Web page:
"rol $0x3, %%rdi\n\t"		\
	"rol $0xd, %%rdi\n\t"		\
	"rol $0x3d, %%rdi\n\t"		\
	"rol $0x33, %%rdi\n\t"

static unsigned long valgrind_printf_manual(char *fmt, ...)
	unsigned long args[6] = {0};
	unsigned long ret = 0;
	va_list vargs;

	/* Follow valgrind ABI */
	va_start(vargs, fmt);
	args[0] = (unsigned long)valgrind_printf_code;
	args[1] = (unsigned long)fmt;
	args[2] = (unsigned long)&vargs;

	/* rdx = client_req(rax); */
	asm volatile ("mov $0x0, %%rdx\n\t"	\
			valgrind_trapdoor_code	\
			"xchg %%rbx, %%rbx\n\t"	\
			: "=d"(ret)		\
			: "a"(&args[0])		\
			: "cc", "memory");
	return ret;

That’s it. Now we have a homemade VALGRIND_PRINT – valgrind_printf_manual, which behaves exactly what the former does, and we do not need to include valgrind.h header file at all.

NOTE 1: For other client requests (other than VALGRIND_PRINTF), the arguments building should be more straight-forward. VALGRIND_PRINTF is tricky due to the usage of variable-length arguments. And we decided it to use it because of its obvisous side effect (log printing in valgrind).

NOTE 2: While the trapdoor mechanism is the same across architectures, the trapdoor instructions are different among different architectures. We limit out focus on x86_64. Nevertheless, all these trapdoor instructions should follow the same deign goal – no changes on registers or memory when invoked without valgrind.

4. Security vs. Obfuscation

The design of valgrind trapdoor is delicate and useful. It gives a client program and opportunity to pass some useful information to valgrind, e.g., to suppress false positives in memcheck. Meanwhile, because we could craft the trapdoor manually, leaving no trace of valgrind in the binary, a client program is able to detect if it is running under valgrind essentially. Based on the detection result, the client program may do something totally different (for PoC, please check out [2]).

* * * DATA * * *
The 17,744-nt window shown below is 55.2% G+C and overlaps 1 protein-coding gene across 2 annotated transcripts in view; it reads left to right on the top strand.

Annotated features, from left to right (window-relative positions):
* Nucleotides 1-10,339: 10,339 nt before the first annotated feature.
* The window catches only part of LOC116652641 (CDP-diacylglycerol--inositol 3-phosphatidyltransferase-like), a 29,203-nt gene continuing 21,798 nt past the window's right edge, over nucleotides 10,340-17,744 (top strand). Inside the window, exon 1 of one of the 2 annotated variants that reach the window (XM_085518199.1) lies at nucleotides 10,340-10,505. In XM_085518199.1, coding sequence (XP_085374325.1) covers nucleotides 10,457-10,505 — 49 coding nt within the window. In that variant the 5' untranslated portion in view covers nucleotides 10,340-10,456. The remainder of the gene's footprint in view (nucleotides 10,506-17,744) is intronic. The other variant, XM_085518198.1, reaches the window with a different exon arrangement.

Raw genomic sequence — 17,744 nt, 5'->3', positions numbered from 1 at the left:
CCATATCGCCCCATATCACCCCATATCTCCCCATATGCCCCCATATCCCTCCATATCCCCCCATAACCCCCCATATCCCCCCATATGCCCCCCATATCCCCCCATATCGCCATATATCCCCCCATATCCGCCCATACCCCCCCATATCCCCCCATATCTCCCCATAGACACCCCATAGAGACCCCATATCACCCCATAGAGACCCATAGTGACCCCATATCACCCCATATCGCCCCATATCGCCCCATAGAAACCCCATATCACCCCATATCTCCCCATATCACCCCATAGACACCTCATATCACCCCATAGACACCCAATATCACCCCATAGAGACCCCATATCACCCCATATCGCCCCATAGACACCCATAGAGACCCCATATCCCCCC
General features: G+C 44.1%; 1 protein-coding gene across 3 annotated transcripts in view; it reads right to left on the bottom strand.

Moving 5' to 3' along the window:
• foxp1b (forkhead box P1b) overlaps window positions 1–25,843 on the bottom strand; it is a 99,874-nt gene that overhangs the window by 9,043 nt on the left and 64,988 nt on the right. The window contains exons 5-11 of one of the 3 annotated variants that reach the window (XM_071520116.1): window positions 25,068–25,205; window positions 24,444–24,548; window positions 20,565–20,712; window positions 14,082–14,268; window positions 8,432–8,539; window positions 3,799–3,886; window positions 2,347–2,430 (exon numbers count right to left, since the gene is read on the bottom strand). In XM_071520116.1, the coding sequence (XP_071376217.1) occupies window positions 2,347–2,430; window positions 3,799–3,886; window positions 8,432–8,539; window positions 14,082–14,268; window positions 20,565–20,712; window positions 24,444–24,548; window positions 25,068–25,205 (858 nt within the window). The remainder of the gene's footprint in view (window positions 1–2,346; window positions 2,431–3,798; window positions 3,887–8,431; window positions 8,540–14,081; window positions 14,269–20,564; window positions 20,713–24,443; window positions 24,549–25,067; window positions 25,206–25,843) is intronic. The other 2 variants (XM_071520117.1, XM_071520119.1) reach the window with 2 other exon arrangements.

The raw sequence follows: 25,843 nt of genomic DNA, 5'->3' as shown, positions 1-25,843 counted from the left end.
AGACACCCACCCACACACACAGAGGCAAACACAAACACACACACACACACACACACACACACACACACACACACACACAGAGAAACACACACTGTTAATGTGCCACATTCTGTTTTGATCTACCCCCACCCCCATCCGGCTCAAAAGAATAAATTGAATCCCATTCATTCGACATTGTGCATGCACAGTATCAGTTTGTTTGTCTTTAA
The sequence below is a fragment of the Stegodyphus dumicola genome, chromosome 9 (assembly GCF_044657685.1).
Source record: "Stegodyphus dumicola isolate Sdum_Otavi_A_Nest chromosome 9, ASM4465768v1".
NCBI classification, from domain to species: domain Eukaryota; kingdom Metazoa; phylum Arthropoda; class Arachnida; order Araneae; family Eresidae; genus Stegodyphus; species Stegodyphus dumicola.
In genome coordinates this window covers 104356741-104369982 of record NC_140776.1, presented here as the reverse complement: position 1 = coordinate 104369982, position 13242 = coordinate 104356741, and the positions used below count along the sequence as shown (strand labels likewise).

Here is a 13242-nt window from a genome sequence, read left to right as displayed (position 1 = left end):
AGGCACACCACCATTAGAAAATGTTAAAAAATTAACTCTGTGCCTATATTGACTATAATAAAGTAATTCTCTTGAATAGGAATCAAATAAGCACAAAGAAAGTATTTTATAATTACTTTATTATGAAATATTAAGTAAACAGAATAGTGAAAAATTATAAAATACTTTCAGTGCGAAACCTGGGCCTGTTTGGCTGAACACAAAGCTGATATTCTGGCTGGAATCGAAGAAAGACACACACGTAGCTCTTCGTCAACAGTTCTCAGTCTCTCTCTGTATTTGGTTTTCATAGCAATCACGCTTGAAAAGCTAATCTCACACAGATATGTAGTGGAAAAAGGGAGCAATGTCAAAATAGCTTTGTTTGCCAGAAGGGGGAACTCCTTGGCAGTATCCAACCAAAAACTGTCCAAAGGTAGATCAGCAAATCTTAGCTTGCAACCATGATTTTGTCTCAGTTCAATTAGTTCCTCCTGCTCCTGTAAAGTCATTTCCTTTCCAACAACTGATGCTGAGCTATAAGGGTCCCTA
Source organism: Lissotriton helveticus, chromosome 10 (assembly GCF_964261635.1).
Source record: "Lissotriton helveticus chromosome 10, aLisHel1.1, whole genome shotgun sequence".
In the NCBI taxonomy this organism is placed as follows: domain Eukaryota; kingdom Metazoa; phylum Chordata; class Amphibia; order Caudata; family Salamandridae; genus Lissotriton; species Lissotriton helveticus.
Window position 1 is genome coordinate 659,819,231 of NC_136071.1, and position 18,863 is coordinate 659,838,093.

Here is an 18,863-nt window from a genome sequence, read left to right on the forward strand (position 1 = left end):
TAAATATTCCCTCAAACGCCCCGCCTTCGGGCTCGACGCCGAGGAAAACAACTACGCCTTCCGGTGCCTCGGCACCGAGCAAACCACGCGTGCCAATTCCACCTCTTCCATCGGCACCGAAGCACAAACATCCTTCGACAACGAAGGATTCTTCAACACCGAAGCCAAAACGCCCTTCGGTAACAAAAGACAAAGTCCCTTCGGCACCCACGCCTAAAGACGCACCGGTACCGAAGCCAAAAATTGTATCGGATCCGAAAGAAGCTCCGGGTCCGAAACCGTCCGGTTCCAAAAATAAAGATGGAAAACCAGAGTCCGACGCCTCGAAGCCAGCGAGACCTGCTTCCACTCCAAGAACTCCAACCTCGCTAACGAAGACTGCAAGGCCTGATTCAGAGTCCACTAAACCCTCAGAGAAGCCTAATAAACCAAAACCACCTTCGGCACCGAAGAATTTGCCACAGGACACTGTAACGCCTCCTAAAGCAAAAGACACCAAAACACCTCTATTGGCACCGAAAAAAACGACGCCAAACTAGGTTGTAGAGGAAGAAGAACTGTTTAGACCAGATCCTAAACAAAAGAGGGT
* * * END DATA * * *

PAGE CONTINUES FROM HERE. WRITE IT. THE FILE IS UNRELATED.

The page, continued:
From security perspectives, a client program can detect the valgrind running environment, thus skip malicious behaviors which might be found by certain valgrind plugin, similar as VM detection techniques used by malware. From obfuscation points, a client program can also hide critical functionality from being analyzed by valgrind during runtime. Although I have not seen a strong motivation to detect valgrind as VM, the trapdoor mechanism has already provided a neat technique to achieve this.



About daveti

Interested in kernel hacking, compilers, machine learning and guitars.
This entry was posted in Programming, Security and tagged , , , . Bookmark the permalink.